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A Dorset river is "ecologically dead" as a direct result of sewage spills, campaigners say.
The River Lim flows through the seaside town of Lyme Regis and historically had trout, eels, invertebrates and even kingfishers live and access its waters.
However, local residents and conservationists have reported “a layer of brown sludge” coating its surface this year.
It follows 2,200 hours of sewage spills discharged into the river by South West Water (SWW) in 2022 - more than triple the amount in the previous year.
That's according to Environment Agency data, and the River Lim Action Group was set up to campaign against this pollution.
Campaigners say they tested the river water and found it to contain "high levels" of E.coli.
Vicki Elcoate, a member of the campaign group, said that she was first alerted to the problem when Dorset Council installed signage warning people not to enter the water.
“A lot of us were concerned about it and there were no plans to clear it”, she said.
"We decided to monitor it with the Westcountry Rivers Trust. They provided tips and indicators of pollution.
"We were doing that for a few months, spoke to Environment Agency and we found out through our own work that the water quality was really poor and really polluted at all times.”
Samples taken by the group found "consistently high levels of E.coli" and they urged action by South West Water and Environment Agency.
Tests by Environment Agency in March found 27,200 units of harmful E. coli were found in 100ml of water.
Swimming beaches should not exceed 88 units per 100ml and beaches not designated for bathing should not exceed 406 units per 100ml.
Vicki said the main cause of the pollution appears to be nearly 2,200 hours of sewage spills last year coming out of the six combined sewer overflows (CSOs) on the Lim.
The year before saw 680 hours and 376 hours in 2020.
Another cause is illegal discharging from misconnections and leaking pipes, which Vicki feels can be solved by South West Water reinvesting money into fixing.
She added that their group has worked with South West Water in order to identify the problems and pleaded with them to fix them as soon as possible.
“It is a small river and iconic. It is highly visible to thousands of people, tourists and people passing by," Vicki remarked.
“Everybody can see what’s going on and our problems are fixable. It is literally a problem with sewage."
She added: “I have spoken to residents who have lived here far longer than me and they talk about how it had trout, eels, kingfishers, with water weed and just flowing clear water.
"Now you just see a brown layer in the river. In that, invertebrates can’t survive and food chains cannot exist in the river.
"We get the occasional fish or eels. This could be solved - if you fix the issue the wildlife will come back.”
South West Water - which covers Devon, Cornwall and parts of Dorset - has been heavily criticised for its handling of sewage pollution.
Susan Davy, CEO of the Pennon Group, which owns South West Water gave up on her six-figure bonus amid public anger over sewage pollution in rivers and seas.
South West Water has told campaigners that they aim to carry out repairs to its pipes in 2025, but Vicki fears this is not soon enough.
River Lim Action Group also hope action on River Lim will also improve the water quality at Church Cliff Beach as they campaign to get it re-designated as a bathing beach.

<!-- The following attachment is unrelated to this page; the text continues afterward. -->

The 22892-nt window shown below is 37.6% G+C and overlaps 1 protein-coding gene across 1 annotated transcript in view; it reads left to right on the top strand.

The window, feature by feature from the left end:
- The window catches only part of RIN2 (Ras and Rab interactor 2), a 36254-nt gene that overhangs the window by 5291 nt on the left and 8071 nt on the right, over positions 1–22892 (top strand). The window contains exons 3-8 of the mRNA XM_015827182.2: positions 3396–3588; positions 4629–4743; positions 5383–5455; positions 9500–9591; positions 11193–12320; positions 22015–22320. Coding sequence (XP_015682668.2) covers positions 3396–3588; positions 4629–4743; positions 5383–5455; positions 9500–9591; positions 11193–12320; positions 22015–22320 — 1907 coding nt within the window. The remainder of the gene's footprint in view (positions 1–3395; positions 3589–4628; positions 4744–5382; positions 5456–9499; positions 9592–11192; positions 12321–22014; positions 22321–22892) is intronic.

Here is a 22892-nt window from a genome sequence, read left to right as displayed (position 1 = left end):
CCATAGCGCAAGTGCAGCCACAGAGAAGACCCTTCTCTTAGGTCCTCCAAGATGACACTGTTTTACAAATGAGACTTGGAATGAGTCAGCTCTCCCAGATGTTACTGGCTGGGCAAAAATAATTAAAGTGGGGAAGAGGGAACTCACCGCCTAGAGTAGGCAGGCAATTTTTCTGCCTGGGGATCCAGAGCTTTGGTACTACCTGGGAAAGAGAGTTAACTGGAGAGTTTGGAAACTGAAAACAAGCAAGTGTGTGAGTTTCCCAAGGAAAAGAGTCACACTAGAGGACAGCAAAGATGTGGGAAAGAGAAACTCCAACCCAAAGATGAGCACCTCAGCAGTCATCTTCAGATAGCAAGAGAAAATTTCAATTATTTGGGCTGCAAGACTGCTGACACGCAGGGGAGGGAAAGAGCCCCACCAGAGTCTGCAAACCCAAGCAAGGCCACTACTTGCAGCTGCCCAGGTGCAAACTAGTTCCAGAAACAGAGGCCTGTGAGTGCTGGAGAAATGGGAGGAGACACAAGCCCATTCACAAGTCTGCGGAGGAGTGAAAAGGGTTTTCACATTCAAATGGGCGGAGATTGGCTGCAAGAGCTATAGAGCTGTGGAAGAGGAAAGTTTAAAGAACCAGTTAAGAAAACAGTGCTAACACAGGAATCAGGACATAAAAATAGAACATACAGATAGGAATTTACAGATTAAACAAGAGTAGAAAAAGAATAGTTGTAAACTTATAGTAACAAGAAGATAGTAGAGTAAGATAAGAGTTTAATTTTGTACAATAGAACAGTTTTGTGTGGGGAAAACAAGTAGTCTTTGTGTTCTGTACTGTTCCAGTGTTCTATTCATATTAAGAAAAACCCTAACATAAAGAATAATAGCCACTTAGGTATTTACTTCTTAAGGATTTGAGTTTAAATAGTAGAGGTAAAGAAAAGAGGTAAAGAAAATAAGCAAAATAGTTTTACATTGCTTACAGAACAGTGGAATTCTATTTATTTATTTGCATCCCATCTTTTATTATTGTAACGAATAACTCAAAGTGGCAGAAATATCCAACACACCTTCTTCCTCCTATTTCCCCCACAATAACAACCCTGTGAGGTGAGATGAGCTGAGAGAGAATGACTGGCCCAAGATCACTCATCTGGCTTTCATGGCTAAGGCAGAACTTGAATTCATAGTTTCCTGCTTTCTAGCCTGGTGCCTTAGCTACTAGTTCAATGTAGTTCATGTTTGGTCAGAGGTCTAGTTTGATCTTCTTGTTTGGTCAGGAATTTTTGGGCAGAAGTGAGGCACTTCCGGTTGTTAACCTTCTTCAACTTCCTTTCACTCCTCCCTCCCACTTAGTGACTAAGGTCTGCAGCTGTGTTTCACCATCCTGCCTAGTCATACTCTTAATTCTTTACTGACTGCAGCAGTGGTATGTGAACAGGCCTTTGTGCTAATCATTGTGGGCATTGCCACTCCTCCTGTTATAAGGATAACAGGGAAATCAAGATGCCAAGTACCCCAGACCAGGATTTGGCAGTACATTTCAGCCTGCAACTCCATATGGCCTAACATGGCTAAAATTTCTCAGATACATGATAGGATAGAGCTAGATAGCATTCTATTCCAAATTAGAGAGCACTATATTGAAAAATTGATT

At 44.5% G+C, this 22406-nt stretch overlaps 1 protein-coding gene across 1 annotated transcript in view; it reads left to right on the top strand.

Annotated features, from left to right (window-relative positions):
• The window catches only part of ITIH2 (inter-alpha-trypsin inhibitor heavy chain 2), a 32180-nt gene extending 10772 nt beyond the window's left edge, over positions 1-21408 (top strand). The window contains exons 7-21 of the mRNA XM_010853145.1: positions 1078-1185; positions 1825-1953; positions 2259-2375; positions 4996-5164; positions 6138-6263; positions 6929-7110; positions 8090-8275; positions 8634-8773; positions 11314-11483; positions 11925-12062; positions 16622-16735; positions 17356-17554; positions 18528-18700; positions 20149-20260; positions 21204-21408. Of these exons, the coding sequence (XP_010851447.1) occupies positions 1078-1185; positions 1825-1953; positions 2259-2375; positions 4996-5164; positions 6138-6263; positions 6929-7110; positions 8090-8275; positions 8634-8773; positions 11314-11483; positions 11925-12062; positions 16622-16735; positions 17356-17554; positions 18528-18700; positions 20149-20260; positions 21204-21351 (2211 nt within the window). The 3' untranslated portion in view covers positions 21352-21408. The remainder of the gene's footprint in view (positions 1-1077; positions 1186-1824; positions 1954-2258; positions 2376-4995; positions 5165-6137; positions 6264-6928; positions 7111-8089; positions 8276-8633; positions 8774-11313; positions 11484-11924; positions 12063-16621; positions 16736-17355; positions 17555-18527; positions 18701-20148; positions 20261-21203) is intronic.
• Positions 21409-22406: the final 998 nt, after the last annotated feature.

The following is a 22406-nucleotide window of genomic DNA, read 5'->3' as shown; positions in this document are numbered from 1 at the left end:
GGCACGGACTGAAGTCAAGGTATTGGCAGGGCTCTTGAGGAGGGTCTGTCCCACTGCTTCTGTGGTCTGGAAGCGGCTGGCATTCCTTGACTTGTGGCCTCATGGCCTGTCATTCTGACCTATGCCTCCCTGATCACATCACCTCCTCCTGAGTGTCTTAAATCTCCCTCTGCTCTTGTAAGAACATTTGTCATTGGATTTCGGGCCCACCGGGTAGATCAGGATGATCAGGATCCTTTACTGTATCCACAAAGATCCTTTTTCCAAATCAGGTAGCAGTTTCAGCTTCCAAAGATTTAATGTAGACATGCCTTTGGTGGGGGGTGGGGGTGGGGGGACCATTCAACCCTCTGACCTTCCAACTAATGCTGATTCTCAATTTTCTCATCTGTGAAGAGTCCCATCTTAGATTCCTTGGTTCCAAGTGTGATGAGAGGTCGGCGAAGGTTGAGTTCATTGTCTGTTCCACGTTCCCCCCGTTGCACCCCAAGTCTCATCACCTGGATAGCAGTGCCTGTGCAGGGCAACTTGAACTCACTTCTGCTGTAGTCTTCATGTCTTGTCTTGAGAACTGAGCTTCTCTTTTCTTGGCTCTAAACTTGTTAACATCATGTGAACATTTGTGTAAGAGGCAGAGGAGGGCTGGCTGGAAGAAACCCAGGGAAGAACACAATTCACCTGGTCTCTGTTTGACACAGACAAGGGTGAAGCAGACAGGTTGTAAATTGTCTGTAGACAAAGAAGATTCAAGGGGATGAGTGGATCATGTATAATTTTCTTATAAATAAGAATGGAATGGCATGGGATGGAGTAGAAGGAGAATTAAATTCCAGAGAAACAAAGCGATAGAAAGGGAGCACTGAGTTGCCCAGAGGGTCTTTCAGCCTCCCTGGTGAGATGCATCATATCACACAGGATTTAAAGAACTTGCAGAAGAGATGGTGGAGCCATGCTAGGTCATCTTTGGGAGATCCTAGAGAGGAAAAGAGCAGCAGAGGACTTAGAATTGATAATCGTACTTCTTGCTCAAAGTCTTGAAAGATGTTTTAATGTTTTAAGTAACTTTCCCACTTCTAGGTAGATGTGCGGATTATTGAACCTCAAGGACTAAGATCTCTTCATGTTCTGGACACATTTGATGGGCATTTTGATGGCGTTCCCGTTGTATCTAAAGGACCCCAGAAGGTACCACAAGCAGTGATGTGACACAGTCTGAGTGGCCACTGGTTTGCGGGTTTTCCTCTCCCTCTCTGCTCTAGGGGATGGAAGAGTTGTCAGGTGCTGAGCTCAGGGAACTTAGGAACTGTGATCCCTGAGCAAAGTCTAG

She said: “We are asking why and we are paying all this money, why can’t they invest that money as much as possible. It would fix the river and improve things earlier.
"They just simply need to sort it out. They have the engineers. Please sort it out in the next two years and we will have our river back.”
South West Water say it will continue to work with the action group to identify problems with the pipes and repeated its goal to reduce its impact on rivers by one-third by 2025.
A spokeswoman said: “We recognise the knowledge and passion in our community and that’s why we work with groups such as the River Lim Action Group.
“We support through attending regular meetings with them, Dorset Council, Lyme Regis town council and the Environment Agency, openly sharing our WaterFit plans to reduce the impact of our storm overflows, responding to their queries and including them in our stakeholder forum.
"We continue to work with The River Lim Group and have already progressed work to understand network health in the area and identify misconnections in the town.
"We have also worked with local businesses on the importance of safe disposal of fats, oils and grease, which can cause blockages in our network.
“We are in contact with the Group and have agreed we will confirm next steps with further work in the coming days.”
The Environment Agency said it had engaged with South West Water on how to improve the quality of the River Lim, which in turn will improve bathing water.
It has also assisted with River Lim Action Group and conducted an invertebrate survey of the River Lim a few months ago “which didn’t raise any significant problems.”
An Environment Agency spokesman said: “South West Water (SWW) is required by the Environment Agency to explore possible options to get Lyme Regis Front Beach bathing water to achieve a robust ‘Good’ or ‘Excellent’ classification.
"Investigations were undertaken in 2021 and 2022 and reported to the EA in September 2022.
“These concluded that removal of Combined Sewer Overflow (CSOs) spills would contribute to improved bathing water classification, but the most beneficial interventions are likely to be land management interventions and ongoing vigilance with private sewer misconnections.
"The proposal for delivery by March 2030 is that all CSOs discharging into the River Lim be improved to either two or three significant storm overflow discharges per bathing season.”
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